farewell

Writing

12 June/Posted by aaronplaat

Reading Time: 1 minute

“Safe?” said Mr. Beaver; “don’t you hear what Mrs. Beaver tells you? Who said anything about safe? ‘Course he isn’t safe. But he’s good. He’s the King, I tell you.”

The above quote, which anybody who knows me will be shocked to see I used, is from The Lion, The Witch, and The Wardrobe. As a child, this movie terrified me. Moving on.

Safety. Security. Peace. Tranquility. Calm. Flatline. The illusion of security and well-being.

It’s surprising how much this false sense of peace is accepted in our society. Even social confrontation is something we shy away from, as ‘rocking the boat’ isn’t something many are comfortable doing.

“We live in a society of victimization, where people are much more comfortable being victimized than actually standing up for themselves.”

Where this really begins to bother me is that as a man, I notice a society that seems far more intent on placating and calming me than in creating an environment where my heart can be unleashed to the fullest. Heart, being loving, romantic, strong, fearless, bold, adventurous, ambitious, independent, capable, and downright badass.

“Turn the other cheek” is a biblical concept far more accepted than standing up for yourself. In order to even turn your cheek, you must have a cheek to turn.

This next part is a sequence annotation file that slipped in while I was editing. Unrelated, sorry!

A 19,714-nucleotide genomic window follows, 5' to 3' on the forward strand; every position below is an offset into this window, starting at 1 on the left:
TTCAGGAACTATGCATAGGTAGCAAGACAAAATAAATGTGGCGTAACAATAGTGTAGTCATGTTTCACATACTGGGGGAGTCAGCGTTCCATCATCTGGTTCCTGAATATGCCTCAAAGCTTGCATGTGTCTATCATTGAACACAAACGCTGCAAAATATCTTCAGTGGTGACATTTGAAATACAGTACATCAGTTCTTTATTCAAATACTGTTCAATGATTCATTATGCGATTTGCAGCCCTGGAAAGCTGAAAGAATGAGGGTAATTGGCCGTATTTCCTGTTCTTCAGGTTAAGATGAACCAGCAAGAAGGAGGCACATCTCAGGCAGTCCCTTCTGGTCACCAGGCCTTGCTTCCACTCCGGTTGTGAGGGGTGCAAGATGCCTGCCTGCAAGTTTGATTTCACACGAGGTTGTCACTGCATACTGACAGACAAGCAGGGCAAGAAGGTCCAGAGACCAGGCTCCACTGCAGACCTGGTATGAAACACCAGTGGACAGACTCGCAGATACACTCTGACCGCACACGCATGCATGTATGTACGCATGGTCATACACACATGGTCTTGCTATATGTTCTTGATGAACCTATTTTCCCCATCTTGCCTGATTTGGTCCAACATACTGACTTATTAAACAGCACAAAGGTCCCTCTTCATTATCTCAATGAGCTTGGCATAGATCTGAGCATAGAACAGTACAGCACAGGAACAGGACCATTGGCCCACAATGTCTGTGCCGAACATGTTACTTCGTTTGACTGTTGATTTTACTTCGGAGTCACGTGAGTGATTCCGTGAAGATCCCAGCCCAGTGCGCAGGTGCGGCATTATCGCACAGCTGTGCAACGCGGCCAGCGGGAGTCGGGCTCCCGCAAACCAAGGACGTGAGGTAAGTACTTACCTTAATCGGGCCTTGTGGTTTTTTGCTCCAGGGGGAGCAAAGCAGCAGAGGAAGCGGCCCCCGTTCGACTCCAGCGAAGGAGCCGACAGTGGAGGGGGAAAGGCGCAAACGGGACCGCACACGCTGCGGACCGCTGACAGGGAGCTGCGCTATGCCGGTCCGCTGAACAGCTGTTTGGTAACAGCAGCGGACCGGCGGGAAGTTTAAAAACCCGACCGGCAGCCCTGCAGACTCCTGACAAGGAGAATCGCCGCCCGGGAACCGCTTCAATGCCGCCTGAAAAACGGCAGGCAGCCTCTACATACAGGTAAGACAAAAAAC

The application of this long-lost heart can be seen in the everyday life and not just scenes of violence. At the end of the day, being safe and sheltered is little more than self-preservation; selfishness. Whereas sticking your neck on the line and taking a risk, writing a proposal, lifting a weight, feeding a family, lending a hand, and becoming the best version of yourself is something that requires you to step outside of your personal comfort zone and ‘be more’ than you thought capable.

Last year, I went to Metroflex Gym and saw a father working out in front of his children. Repping 225lb on the bench press, leading up to a 315lb press, his daughters stood behind him instead of a spotter. I can’t think of anything that would make me want to lift more and be strong than to have my children witness something of this nature. I remember standing outside the entrance of our family room and watching my Dad lift weights.

Taking a child out for ice cream, kissing a cheek, and saying “I love you” is far more powerful when you know you are capable of unleashing your true heart in other elements of your life.

“I’m really glad you brought your kids here. They need to see their dad as Superman.” I told him. We joked and had a bit of small talk about the type of guys these girls would someday bring home to their dad.

Living out your confidence and knowing the heights you are capable of reaching is something that not only develops and strengthens your self-confidence, but also those that you love and who love you.

I’m not there yet. And I have a long way to go. But I want nothing more than to be the man that says “I got it.” and set out to accomplish exactly what it is that my hands set out to do. More importantly, I want those I love to know and be confident in my ability to do the same. That’s where peace and security comes from – not in playing it safe and creating pretty white picket fences around insecurities and fears.

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